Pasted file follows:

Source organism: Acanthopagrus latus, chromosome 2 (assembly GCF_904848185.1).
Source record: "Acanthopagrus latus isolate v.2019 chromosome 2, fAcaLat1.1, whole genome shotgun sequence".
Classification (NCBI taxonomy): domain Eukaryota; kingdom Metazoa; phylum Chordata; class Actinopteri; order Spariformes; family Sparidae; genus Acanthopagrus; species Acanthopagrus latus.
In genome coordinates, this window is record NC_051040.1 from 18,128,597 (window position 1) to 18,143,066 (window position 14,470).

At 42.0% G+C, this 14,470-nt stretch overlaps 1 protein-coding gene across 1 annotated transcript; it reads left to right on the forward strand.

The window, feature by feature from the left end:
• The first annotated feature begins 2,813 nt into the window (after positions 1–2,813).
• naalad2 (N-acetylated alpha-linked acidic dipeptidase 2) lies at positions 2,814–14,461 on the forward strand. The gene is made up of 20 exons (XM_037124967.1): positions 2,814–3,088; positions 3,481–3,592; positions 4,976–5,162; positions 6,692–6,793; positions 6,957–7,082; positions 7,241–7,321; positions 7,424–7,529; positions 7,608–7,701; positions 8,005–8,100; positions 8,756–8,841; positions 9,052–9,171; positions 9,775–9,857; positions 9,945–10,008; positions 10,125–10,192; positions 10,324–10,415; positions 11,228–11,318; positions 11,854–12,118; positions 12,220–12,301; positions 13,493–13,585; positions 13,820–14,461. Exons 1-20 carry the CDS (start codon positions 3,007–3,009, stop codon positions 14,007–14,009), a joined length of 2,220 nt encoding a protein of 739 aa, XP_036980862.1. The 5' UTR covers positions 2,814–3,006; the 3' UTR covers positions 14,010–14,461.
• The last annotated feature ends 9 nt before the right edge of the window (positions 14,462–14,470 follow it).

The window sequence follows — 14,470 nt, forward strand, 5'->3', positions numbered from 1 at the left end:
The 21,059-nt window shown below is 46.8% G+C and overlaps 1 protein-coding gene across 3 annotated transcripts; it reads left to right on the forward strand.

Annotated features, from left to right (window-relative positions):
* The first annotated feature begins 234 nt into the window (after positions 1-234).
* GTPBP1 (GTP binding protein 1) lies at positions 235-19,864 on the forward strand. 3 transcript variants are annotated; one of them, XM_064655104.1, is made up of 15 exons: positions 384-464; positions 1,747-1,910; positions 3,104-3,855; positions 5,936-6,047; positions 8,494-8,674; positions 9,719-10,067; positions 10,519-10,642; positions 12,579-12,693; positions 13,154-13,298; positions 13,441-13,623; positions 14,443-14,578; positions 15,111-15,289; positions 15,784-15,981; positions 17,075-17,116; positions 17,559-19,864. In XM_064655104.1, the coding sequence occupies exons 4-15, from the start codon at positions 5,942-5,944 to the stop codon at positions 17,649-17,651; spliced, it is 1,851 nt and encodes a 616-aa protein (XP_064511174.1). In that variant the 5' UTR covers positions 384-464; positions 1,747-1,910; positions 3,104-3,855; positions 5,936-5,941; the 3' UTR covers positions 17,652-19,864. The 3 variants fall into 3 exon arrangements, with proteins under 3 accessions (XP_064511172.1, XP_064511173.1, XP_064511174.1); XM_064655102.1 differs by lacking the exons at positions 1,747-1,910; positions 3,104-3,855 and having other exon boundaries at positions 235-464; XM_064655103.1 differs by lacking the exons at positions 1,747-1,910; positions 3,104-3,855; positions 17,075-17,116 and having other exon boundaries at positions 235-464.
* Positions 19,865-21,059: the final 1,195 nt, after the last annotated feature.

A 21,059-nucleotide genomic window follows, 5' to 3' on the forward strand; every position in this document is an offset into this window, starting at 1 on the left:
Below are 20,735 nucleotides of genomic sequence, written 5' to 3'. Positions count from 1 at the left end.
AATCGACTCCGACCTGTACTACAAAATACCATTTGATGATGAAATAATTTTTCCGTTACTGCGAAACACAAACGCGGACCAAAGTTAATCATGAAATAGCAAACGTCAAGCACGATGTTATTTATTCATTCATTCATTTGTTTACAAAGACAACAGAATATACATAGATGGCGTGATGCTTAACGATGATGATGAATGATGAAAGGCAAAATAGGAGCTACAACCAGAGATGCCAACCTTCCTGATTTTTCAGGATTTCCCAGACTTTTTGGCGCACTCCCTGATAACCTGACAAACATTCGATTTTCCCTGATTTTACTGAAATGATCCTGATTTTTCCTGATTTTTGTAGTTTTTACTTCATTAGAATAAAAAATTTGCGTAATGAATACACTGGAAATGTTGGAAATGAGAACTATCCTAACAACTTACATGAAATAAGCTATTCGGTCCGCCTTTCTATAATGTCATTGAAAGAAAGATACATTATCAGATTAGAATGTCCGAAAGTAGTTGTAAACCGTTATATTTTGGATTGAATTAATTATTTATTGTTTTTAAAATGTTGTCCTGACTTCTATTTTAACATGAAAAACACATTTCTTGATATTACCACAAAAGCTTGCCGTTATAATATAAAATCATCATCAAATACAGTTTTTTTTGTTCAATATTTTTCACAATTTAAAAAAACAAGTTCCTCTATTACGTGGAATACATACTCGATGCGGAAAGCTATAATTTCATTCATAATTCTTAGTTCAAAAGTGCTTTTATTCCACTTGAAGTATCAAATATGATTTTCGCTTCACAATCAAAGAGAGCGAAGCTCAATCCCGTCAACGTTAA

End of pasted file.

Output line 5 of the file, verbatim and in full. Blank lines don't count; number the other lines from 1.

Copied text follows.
At 42.0% G+C, this 14,470-nt stretch overlaps 1 protein-coding gene across 1 annotated transcript; it reads left to right on the forward strand.